Growth, living standards to rise as Mandalay aims to be second growth engine

Living standards in Mandalay Region are expected to rise this year with per capita GDP rising to K1.7 million compared to K1.5 million in the past, said regional chief minister U Zaw Myint Maung at the Mandalay International Trade Fair and Business Forum held on March 23.

This will come on the back of rising growth in Mandalay to be an estimated 8.1 percent this year compared to 7.2pc last year. “With 8095 registered private firms and 4827 small and medium enterprise members, we are aiming to develop Mandalay to becoming the second largest economic engine of Myanmar after Yangon,” he said.

He added that for Mandalay to be Myanmar’s second growth engine, “we need to work on developing the population. Right now, we have around six million people and depending on infrastructure, business development and skilled labor, the region can attain that goal. Our literacy rate is over 94pc, so Mandalay has the potential for development.”

So far, projects worth a total of K7.9 trillion have been earmarked in Mandalay this fiscal year. These include the Myotha industrial project, Yay Ta Gon Taung golf course, Mandalay New Resort in Pyin Oo Lwin and the Amarapura Urban Development Project.

A quarter of these have already been completed, which has contributed to the economic growth and activity in the region, U Zaw Myint Maung said.

The city depends on not only its strategic location but also the investment environment for growth. There are many trade routes passing through the region. The Yangon-Mandalay railway upgrade project started in 2007 will be finished in 2023 and will reduce the travel time from 16 hours to 8 hours. Feasibility studies for Mandalay-Lashio-Muse railway project are also being carried out.

There are six trade routes passing Mandalay Region to India, China and Thailand. A 6 billion yen modern port is currently being built with support from Japan and will be complete in 2021.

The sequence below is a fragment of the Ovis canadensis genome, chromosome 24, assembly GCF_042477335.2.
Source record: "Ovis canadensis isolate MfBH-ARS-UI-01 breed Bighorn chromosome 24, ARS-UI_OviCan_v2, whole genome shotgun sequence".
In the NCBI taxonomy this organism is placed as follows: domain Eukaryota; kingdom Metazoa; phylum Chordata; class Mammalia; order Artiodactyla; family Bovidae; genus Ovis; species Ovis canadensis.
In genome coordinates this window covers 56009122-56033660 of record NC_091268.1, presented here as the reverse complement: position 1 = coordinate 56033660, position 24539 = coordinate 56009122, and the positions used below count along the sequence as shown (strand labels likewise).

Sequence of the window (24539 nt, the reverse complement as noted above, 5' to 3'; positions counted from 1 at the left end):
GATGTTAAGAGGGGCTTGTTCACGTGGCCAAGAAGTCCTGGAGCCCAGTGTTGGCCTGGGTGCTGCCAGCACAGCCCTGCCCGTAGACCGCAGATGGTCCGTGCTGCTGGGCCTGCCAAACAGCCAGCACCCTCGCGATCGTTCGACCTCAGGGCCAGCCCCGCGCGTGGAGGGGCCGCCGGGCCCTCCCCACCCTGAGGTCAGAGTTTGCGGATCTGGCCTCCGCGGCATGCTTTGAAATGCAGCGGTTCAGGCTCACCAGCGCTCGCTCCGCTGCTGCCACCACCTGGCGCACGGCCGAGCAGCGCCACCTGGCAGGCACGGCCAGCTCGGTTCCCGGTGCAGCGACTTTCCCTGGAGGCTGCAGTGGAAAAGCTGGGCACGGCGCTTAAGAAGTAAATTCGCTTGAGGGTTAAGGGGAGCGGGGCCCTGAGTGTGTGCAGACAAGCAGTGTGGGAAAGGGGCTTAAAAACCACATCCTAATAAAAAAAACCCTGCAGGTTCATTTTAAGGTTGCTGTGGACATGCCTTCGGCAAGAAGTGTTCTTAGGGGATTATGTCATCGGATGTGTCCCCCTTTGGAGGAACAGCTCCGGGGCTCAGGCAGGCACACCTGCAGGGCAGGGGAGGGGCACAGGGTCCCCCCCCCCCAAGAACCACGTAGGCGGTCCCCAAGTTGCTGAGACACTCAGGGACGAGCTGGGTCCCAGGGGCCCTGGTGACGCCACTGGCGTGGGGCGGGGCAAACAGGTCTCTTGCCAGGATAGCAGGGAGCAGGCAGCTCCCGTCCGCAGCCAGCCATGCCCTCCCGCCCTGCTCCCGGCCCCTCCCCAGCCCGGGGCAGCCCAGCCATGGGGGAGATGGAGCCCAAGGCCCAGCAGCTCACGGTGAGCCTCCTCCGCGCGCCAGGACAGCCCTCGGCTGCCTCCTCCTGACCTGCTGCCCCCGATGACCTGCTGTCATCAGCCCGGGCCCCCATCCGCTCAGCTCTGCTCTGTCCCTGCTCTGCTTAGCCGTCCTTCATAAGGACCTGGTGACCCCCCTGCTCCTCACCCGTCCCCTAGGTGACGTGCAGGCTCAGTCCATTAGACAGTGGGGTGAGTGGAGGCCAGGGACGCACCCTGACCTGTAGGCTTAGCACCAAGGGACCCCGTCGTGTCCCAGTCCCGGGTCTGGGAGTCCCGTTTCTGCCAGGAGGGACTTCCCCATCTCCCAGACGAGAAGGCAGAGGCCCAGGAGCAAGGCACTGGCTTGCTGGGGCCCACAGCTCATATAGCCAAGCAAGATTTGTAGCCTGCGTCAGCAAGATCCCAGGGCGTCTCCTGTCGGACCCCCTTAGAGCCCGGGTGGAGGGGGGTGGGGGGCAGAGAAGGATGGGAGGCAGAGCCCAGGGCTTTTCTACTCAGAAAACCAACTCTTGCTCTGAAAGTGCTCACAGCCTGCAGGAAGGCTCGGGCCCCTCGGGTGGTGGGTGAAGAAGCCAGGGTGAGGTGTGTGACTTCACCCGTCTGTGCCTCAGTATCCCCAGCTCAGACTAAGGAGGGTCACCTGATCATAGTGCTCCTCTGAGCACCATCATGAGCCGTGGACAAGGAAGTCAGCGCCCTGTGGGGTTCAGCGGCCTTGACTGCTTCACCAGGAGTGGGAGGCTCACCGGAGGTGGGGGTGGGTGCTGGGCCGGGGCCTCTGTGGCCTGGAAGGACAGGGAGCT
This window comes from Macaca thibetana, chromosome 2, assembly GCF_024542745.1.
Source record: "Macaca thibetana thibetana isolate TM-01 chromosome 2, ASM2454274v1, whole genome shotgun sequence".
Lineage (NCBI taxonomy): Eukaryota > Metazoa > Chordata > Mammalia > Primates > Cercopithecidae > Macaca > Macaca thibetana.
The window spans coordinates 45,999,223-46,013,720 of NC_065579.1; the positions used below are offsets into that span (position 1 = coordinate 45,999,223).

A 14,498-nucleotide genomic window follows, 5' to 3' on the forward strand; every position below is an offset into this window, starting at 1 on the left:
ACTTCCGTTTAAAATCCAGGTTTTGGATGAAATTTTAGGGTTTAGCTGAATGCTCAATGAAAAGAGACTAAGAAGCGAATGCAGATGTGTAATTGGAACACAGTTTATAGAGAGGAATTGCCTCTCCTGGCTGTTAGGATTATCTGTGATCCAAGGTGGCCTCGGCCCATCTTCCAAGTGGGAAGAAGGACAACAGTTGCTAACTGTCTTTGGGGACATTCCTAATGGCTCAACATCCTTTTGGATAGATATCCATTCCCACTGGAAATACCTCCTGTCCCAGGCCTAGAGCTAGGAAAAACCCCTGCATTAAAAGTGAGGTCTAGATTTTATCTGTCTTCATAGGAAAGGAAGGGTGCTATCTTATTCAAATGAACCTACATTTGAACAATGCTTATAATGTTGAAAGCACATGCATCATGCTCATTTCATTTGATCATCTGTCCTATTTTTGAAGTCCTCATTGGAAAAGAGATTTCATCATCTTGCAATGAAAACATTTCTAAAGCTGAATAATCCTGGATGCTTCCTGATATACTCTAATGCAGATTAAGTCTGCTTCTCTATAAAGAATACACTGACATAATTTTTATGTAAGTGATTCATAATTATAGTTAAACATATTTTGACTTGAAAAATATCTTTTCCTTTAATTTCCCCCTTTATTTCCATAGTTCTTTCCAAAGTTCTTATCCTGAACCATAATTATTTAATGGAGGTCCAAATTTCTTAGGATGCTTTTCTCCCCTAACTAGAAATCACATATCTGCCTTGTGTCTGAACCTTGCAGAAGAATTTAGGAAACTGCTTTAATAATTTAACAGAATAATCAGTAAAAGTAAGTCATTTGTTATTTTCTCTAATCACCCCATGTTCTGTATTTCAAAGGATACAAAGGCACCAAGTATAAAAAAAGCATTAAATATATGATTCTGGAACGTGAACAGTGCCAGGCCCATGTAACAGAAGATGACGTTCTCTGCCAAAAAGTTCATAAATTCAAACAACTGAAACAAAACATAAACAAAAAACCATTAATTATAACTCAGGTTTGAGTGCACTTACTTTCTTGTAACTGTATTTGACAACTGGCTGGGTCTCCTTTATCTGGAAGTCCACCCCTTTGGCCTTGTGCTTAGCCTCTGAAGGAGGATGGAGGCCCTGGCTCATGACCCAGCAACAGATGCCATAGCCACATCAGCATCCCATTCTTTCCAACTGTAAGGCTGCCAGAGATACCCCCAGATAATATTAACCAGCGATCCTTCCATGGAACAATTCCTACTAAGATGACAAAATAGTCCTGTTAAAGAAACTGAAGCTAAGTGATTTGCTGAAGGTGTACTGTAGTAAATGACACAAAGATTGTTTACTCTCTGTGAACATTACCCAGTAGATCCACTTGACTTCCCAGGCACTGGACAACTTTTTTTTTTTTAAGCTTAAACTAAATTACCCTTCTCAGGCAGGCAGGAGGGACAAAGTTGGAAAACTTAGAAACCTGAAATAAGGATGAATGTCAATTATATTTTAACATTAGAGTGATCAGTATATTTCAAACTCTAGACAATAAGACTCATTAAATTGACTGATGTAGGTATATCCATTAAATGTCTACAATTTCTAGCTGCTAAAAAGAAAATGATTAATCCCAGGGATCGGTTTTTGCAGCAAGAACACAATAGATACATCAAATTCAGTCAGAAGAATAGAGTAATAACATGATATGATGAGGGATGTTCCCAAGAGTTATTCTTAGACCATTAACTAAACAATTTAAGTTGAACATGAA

There is also a surplus of electricity in Mandalay currently. The region produces 1331 megawatts of electricity but uses around 585MW. There is also more than 62,000 acres of vacant, fallow and virgin land. “There is plenty of infrastructure and space for investors to leverage on,” U Zaw Myint Maung said.

Up until February this fiscal year, Mandalay has seen a total of 11 local investments in the industry sector worth over K27 billion and three in the tourism sector worth more than K10 billion.

Meanwhile, foreign investors have channeled around US$20 million across the industrial, tourism and agriculture sectors. The investors were mainly Chinese, with the remainder from Thailand, Japan and South Korea. So far, there have not been any western investments in Mandalay.

Mandalay Region’s inflation rate, at 11.53 percent, is also the highest in the country remittance levels are also high in Mandalay. Among the reasons is a rising number of Chinese migrant workers to the region. Many of them send money home, leading to capital outflows which weaken the exchange rate and contribute to inflation, said U Myat Thu, Regional Minister for Planning and Finance.

Source: Myanmar Times

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